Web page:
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Science fiction, the Future is now

Science fiction, the Future is now

What can science fiction tell us about society? How might it operate as a cultural indicator? Could it hold answers for our rapidly evolving future?

We live in an age where the rise of the machines is not an exercise in fantasy but a serious topic of discussion in the artificial intelligence space. Robots, genetic engineering, and bioweapons are moving from the pages of science fiction to the pages of history. How do the possibilities of these changes interact with society and culture? JCU PhD candidate Ben Menadue is looking back to the future for answers in science fiction magazines.

Front cover of a science fiction magazine from 1939. A demonic looking creature is in the foreground with a futuristic spaceship in the background.

Science fiction as cultural barometer: The iconic cover for the ‘Black Destroyer’ story that the movie Alien was loosely based on.

For Ben, science fiction magazines operate as the cultural barometer of times and places. Within them is stored a wealth of letters, editorials, science features, book reviews, and adverts that all work to snapshot the larger cultural context that the science fiction was published in.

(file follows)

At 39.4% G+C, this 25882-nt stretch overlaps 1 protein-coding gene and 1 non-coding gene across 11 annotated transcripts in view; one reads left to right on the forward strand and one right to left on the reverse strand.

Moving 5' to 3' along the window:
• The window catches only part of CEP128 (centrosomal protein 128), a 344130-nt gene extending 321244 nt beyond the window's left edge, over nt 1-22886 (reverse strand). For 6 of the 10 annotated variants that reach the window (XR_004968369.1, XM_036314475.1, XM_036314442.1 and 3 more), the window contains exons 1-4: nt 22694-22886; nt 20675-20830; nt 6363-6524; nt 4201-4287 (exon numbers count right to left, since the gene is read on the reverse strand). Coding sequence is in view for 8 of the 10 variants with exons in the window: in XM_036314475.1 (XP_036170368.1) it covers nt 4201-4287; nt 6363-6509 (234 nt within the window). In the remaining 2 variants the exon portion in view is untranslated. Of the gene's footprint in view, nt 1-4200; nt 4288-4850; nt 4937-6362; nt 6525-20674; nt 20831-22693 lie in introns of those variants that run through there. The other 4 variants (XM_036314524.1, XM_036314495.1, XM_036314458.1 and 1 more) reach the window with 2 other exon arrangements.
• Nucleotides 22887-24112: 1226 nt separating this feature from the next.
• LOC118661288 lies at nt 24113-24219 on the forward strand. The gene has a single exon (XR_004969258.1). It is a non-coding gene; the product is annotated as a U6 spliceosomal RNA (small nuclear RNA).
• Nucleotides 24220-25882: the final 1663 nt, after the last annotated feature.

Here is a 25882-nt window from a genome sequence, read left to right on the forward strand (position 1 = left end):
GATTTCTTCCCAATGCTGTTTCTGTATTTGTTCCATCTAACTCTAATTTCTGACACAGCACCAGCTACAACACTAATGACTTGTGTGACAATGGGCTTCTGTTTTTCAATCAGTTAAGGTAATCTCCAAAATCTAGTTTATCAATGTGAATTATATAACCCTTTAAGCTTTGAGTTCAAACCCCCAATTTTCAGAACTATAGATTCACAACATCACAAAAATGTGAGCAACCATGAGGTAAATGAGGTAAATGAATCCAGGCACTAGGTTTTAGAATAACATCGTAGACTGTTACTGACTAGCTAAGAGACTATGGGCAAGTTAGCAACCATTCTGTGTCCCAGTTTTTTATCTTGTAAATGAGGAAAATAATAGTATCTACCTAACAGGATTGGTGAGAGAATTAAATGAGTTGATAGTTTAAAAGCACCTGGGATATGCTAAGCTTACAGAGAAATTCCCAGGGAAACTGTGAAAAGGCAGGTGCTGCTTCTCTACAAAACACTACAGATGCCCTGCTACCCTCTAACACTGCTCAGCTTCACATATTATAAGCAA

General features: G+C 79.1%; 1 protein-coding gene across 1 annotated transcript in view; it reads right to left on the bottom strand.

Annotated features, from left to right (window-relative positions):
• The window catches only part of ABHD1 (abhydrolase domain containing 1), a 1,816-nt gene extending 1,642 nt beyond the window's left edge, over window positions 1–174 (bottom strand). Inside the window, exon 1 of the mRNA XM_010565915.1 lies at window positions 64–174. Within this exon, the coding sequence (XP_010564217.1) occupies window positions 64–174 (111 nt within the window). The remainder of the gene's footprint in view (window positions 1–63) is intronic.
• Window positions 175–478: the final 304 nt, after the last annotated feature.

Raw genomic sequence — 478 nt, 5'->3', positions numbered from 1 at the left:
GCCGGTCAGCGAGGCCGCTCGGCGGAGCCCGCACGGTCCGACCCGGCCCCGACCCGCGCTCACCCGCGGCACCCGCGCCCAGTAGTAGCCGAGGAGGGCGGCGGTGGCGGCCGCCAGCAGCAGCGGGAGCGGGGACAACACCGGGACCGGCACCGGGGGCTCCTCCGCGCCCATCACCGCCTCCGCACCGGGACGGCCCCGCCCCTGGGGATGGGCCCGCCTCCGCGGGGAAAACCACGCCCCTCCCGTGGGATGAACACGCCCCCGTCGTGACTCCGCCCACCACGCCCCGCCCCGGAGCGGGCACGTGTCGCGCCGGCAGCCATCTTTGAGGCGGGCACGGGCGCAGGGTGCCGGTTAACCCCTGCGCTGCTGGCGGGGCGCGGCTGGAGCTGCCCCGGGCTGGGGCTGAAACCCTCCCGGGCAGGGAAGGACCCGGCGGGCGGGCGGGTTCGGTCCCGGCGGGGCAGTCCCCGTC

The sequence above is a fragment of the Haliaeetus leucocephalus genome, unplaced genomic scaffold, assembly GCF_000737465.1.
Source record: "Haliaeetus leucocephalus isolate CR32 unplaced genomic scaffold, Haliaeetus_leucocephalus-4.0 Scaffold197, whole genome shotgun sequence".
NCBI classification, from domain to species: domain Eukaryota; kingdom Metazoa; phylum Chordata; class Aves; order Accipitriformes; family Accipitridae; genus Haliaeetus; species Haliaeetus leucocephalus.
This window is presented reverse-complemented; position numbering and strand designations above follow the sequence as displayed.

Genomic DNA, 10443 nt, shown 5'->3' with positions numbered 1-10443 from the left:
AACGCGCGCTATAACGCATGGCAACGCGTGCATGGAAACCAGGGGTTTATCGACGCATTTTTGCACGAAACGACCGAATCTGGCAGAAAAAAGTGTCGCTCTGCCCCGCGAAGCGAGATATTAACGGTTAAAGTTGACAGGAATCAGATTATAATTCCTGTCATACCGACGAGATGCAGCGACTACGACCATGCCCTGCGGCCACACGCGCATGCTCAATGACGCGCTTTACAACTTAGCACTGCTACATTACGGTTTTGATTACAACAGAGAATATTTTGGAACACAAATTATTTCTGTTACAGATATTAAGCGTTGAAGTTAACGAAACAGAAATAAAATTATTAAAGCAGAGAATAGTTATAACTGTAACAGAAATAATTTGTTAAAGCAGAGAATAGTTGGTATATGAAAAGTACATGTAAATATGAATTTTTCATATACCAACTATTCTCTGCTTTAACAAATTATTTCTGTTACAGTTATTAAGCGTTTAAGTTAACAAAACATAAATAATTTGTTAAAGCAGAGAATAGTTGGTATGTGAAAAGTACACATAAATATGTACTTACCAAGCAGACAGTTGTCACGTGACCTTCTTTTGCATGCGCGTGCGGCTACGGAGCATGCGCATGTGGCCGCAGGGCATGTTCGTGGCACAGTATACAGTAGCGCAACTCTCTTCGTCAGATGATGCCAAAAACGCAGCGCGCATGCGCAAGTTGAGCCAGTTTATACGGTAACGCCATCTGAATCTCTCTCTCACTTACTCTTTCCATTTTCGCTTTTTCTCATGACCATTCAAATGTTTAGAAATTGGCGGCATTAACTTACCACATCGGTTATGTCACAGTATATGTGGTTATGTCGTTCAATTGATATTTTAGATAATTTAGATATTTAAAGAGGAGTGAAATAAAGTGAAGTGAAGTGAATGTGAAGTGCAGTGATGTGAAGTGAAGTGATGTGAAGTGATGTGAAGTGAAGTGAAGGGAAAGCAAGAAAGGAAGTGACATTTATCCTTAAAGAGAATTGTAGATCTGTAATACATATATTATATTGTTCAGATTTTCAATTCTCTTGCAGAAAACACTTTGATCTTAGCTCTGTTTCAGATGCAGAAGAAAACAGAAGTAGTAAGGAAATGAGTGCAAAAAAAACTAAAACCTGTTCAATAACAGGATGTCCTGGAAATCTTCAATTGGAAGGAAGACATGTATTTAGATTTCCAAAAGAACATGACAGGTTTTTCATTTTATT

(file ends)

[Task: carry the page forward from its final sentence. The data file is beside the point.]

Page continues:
“I use magazine literature because it is effectively disposable,” he says. “It can be written very quickly and accepted, published, read, forgotten or not, very fast. So, to me, magazine literature seems to give a good indicator of what’s happening at that particular time, whereas books take a long time to write”

Ben’s research on science fiction to date has explored how science fiction readers feel about science, how tropical cities are represented in science fiction cover art, and how science fiction jungle spaces work. His current interests focus on how science fiction can speak to our own future. Things dreamt of in what Ben calls science fiction’s “realm of possibility” are fast becoming the realities of our present and future.

A front cover of a science fiction magazine shows a strange robot carrying away a blonde woman, while police chase them on motorcycles.

Is it all tall tales, or could it hold the answer for modern day issues?

Ben thinks that science fiction provides clues to how society will react to emerging technologies in fields like robotics, which could then inform the development of these technologies.

“You could actually go to the science fiction and say how have these machines been portrayed over time? What are peoples’ expectations? What do they think is going to happen? What things do they like about them and what things don’t they like about them? Then you can try and address that in the research”

If you like engaging in reflective and independent thinking, discover more about JCU Arts and Social Sciences.

Published 28 Sep 2018